Tuesday, September 23, 2008
Sunday, March 16, 2008
Wednesday, January 30, 2008
Tuesday, January 29, 2008
easy_install -f http://rieke-server.physiol.washington.edu/~barry/python/ scikits.annif you're on OS X 10.5.
I've also made an egg for OS X that statically links the ANN library. You should be able to install via (one line):
easy_install -f http://rieke-server.physiol.washington.edu/~barry/python scigpl.ann
Of course, you can still get it via the scikits SVN.
Here's how the new API looks:
>>> import scigpl.ann as ann
>>> import numpy as np
(array([]), array([[ 0.04]]))
(array([[0, 1]]), array([[ 0.04, 1.04]]))
[1, 2]]), array([[ 0.04, 1.04],
[ 1.96, 4.01],
[ 3.25, 5. ],
[ 1. , 6.25]]))
(array([[ 0, 1, 2],
[ 2, 0, 1],
[ 2, 1, 0],
[ 1, 2, -1]]), array([[ 4.00000000e-002, 1.04000000e+000, 5.49000000e+000],
[ 1.96000000e+000, 4.01000000e+000, 4.81000000e+000],
[ 3.25000000e+000, 5.00000000e+000, 1.00000000e+001],
[ 1.00000000e+000, 6.25000000e+000, 1.79769313e+308]]))
Friday, January 18, 2008
Tuesday, January 1, 2008
ANN is licensed under the LGPL and we've licensed the scikits.ann wrapper under the BSD license. If you need a kd-tree implementation for Python/numpy, check it out.
The author of numpy, Travis Oliphant recently moved from Utah to Texas to work with Enthought. One of the many contributions Enthought has made to the scientific software community is developing a whole suite of tools (in Python) that make developing cross-platform scientific applications much easier. In a recenet post, Travis talks at length about what makes a "good" UI. Travis has obviously thought a lot about UI's for scientific computing and his discussion is very interesting. Definitely worth a read. Briefly, Travis notes that the user interface of an app is not just the buttons and menus, but the entire application framework—persistence, undo/redo, safe exploration, workflow, etc.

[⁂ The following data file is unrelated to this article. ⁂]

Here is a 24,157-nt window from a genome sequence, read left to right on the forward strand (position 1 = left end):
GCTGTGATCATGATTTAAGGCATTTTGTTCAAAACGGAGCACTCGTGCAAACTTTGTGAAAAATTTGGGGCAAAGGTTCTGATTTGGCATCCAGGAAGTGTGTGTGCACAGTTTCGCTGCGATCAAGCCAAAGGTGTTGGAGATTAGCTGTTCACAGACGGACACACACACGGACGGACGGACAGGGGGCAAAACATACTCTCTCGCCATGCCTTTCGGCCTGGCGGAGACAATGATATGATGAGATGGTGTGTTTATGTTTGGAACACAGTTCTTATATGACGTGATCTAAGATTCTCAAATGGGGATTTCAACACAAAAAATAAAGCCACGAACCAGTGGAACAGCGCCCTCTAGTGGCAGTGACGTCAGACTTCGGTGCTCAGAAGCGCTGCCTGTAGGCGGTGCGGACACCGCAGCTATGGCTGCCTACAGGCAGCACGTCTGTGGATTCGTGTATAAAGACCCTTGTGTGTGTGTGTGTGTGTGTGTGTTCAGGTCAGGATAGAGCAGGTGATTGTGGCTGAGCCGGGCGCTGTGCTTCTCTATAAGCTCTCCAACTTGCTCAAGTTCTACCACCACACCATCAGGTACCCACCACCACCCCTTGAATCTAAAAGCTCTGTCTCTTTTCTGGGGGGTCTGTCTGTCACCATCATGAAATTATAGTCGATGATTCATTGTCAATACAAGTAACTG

In scientific software, I think "workflow" is the most important part of an application's user interface. Application frameworks such as Apple's Cocoa, Microsoft's .NET, Trolltech's Qt, etc. have solved many of the applicaiton framework UI issues that Travis mentions (in fact, this is why we use Cocoa and Qt for most of our work at Physion). Apple's Cocoa framework is particularly impressive in this regard. An application with undo/redo, persistence to an SQLite database, automatic network discovery of distributed computing resources, you-name-it, is virtually code-free for the developer. But, none of these frameworks have solved the scientific workflow problem. That's because we know how undo/redo should work. We've known for decades how a database should work (for the most part), but science is about the new and very often discovering something new involves creating the entire workflow anew.
One reason why new workflow and new experiments often go together is because a workflow implicitly defines a world model—an idea about what objects in the world mater and how they interact—and new experiments also define a new world model. Therefore, new experiment, new workflow. Only by matching the workflow to the experiment, can we make software that becomes invisible to the researcher while facilitating new discoveries.